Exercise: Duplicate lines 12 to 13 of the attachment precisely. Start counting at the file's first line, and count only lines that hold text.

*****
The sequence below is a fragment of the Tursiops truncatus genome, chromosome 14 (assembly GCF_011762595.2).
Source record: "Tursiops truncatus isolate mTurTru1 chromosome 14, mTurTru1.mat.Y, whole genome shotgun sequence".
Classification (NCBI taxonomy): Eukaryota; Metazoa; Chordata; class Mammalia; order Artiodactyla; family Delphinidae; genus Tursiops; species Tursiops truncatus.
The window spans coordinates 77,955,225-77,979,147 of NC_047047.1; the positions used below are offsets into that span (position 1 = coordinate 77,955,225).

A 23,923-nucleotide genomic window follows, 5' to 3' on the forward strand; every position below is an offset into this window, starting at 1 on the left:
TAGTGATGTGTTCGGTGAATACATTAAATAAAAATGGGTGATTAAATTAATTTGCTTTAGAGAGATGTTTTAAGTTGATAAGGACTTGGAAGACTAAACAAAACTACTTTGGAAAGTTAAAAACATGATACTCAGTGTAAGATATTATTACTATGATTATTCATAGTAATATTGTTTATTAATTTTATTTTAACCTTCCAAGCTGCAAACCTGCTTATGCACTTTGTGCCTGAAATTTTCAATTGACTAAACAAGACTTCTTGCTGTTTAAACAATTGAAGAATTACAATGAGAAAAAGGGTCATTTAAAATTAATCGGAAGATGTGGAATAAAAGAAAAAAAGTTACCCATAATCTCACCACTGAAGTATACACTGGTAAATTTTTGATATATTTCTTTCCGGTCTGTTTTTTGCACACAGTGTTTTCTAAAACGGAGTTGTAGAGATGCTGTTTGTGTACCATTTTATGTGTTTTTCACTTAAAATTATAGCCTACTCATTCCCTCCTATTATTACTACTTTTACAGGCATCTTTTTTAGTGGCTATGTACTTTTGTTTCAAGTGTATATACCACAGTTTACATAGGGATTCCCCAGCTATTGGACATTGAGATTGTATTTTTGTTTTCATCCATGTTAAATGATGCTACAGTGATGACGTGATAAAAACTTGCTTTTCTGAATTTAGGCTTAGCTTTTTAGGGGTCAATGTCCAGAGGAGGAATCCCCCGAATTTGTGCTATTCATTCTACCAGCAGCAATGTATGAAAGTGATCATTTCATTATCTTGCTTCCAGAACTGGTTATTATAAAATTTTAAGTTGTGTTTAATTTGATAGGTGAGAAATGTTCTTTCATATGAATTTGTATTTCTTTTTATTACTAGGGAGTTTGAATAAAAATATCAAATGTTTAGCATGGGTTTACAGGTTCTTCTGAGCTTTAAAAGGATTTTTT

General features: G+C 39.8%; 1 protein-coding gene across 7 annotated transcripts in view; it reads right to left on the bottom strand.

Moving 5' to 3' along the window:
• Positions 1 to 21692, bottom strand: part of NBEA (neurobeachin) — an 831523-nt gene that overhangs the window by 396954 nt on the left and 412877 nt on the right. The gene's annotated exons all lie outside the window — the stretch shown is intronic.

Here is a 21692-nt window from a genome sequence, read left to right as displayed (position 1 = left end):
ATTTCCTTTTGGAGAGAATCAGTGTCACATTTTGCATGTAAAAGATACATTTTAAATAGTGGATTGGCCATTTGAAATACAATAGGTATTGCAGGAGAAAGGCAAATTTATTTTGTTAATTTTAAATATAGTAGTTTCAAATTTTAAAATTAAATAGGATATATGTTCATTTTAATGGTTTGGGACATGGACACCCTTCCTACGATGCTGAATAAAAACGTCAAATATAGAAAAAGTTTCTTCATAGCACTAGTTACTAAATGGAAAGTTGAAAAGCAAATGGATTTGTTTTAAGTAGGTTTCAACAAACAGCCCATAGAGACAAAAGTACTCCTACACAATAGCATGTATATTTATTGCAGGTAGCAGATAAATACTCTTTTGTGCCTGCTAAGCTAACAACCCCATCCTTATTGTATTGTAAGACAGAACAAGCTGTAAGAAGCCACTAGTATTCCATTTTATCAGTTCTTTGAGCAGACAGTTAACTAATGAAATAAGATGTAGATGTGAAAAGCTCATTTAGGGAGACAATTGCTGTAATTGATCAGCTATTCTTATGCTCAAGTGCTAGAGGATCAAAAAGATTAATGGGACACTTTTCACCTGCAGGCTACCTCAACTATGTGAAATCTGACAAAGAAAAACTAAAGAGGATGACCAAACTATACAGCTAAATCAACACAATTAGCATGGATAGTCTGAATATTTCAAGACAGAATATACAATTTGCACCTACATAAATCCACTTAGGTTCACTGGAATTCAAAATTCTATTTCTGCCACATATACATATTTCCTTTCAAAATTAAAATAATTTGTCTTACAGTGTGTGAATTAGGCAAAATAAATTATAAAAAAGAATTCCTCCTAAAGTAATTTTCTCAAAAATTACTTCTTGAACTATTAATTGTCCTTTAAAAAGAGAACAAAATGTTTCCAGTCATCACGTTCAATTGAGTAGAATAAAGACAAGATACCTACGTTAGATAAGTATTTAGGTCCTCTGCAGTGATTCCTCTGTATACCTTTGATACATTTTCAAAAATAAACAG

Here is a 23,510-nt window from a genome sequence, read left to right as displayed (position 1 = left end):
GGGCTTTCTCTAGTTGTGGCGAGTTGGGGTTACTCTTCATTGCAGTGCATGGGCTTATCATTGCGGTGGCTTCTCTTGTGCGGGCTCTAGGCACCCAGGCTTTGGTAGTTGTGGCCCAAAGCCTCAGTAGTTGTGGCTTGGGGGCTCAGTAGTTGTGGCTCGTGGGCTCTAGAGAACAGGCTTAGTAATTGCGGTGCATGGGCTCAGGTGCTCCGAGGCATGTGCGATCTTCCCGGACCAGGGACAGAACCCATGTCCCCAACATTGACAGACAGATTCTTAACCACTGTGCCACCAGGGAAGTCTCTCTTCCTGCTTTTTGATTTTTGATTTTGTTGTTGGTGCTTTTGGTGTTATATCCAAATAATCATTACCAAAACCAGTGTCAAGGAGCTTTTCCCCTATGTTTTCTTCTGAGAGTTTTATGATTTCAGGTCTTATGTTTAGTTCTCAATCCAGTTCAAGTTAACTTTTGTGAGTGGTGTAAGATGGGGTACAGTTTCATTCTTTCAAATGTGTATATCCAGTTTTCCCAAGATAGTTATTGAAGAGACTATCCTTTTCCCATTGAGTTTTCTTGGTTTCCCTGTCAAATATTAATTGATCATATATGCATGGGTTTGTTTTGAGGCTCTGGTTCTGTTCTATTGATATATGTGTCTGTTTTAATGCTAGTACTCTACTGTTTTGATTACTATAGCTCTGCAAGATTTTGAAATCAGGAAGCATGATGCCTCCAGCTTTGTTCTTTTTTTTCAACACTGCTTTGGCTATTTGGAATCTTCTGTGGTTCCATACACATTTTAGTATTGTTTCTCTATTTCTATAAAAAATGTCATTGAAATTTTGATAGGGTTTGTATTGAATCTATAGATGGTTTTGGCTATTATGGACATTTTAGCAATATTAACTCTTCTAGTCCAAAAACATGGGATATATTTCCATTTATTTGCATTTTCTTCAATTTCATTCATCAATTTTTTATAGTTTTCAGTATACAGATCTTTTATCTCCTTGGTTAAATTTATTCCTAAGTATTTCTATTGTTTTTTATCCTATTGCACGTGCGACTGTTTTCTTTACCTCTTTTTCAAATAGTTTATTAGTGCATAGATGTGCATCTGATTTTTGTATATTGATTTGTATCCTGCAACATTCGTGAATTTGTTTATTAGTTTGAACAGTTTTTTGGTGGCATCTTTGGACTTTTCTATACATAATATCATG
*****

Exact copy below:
Here is a 23,510-nt window from a genome sequence, read left to right as displayed (position 1 = left end):
GGGCTTTCTCTAGTTGTGGCGAGTTGGGGTTACTCTTCATTGCAGTGCATGGGCTTATCATTGCGGTGGCTTCTCTTGTGCGGGCTCTAGGCACCCAGGCTTTGGTAGTTGTGGCCCAAAGCCTCAGTAGTTGTGGCTTGGGGGCTCAGTAGTTGTGGCTCGTGGGCTCTAGAGAACAGGCTTAGTAATTGCGGTGCATGGGCTCAGGTGCTCCGAGGCATGTGCGATCTTCCCGGACCAGGGACAGAACCCATGTCCCCAACATTGACAGACAGATTCTTAACCACTGTGCCACCAGGGAAGTCTCTCTTCCTGCTTTTTGATTTTTGATTTTGTTGTTGGTGCTTTTGGTGTTATATCCAAATAATCATTACCAAAACCAGTGTCAAGGAGCTTTTCCCCTATGTTTTCTTCTGAGAGTTTTATGATTTCAGGTCTTATGTTTAGTTCTCAATCCAGTTCAAGTTAACTTTTGTGAGTGGTGTAAGATGGGGTACAGTTTCATTCTTTCAAATGTGTATATCCAGTTTTCCCAAGATAGTTATTGAAGAGACTATCCTTTTCCCATTGAGTTTTCTTGGTTTCCCTGTCAAATATTAATTGATCATATATGCATGGGTTTGTTTTGAGGCTCTGGTTCTGTTCTATTGATATATGTGTCTGTTTTAATGCTAGTACTCTACTGTTTTGATTACTATAGCTCTGCAAGATTTTGAAATCAGGAAGCATGATGCCTCCAGCTTTGTTCTTTTTTTTCAACACTGCTTTGGCTATTTGGAATCTTCTGTGGTTCCATACACATTTTAGTATTGTTTCTCTATTTCTATAAAAAATGTCATTGAAATTTTGATAGGGTTTGTATTGAATCTATAGATGGTTTTGGCTATTATGGACATTTTAGCAATATTAACTCTTCTAGTCCAAAAACATGGGATATATTTCCATTTATTTGCATTTTCTTCAATTTCATTCATCAATTTTTTATAGTTTTCAGTATACAGATCTTTTATCTCCTTGGTTAAATTTATTCCTAAGTATTTCTATTGTTTTTTATCCTATTGCACGTGCGACTGTTTTCTTTACCTCTTTTTCAAATAGTTTATTAGTGCATAGATGTGCATCTGATTTTTGTATATTGATTTGTATCCTGCAACATTCGTGAATTTGTTTATTAGTTTGAACAGTTTTTTGGTGGCATCTTTGGACTTTTCTATACATAATATCATG